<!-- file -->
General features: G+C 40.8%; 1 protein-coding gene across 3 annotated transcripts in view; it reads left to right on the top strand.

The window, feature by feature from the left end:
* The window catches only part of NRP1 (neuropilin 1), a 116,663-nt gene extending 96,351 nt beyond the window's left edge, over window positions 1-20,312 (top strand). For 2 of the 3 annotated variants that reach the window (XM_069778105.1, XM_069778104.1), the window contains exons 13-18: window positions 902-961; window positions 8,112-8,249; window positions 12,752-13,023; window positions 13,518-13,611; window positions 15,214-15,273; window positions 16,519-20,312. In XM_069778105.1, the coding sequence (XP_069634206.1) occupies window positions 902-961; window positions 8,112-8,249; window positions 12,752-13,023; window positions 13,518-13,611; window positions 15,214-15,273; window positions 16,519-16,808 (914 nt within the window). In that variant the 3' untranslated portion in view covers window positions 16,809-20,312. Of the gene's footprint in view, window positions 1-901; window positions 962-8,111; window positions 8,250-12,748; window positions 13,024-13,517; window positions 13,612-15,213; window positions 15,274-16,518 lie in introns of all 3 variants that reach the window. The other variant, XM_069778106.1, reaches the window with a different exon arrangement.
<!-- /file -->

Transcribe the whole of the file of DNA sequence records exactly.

General features: G+C 40.8%; 1 protein-coding gene across 3 annotated transcripts in view; it reads left to right on the top strand.

The window, feature by feature from the left end:
* The window catches only part of NRP1 (neuropilin 1), a 116,663-nt gene extending 96,351 nt beyond the window's left edge, over window positions 1-20,312 (top strand). For 2 of the 3 annotated variants that reach the window (XM_069778105.1, XM_069778104.1), the window contains exons 13-18: window positions 902-961; window positions 8,112-8,249; window positions 12,752-13,023; window positions 13,518-13,611; window positions 15,214-15,273; window positions 16,519-20,312. In XM_069778105.1, the coding sequence (XP_069634206.1) occupies window positions 902-961; window positions 8,112-8,249; window positions 12,752-13,023; window positions 13,518-13,611; window positions 15,214-15,273; window positions 16,519-16,808 (914 nt within the window). In that variant the 3' untranslated portion in view covers window positions 16,809-20,312. Of the gene's footprint in view, window positions 1-901; window positions 962-8,111; window positions 8,250-12,748; window positions 13,024-13,517; window positions 13,612-15,213; window positions 15,274-16,518 lie in introns of all 3 variants that reach the window. The other variant, XM_069778106.1, reaches the window with a different exon arrangement.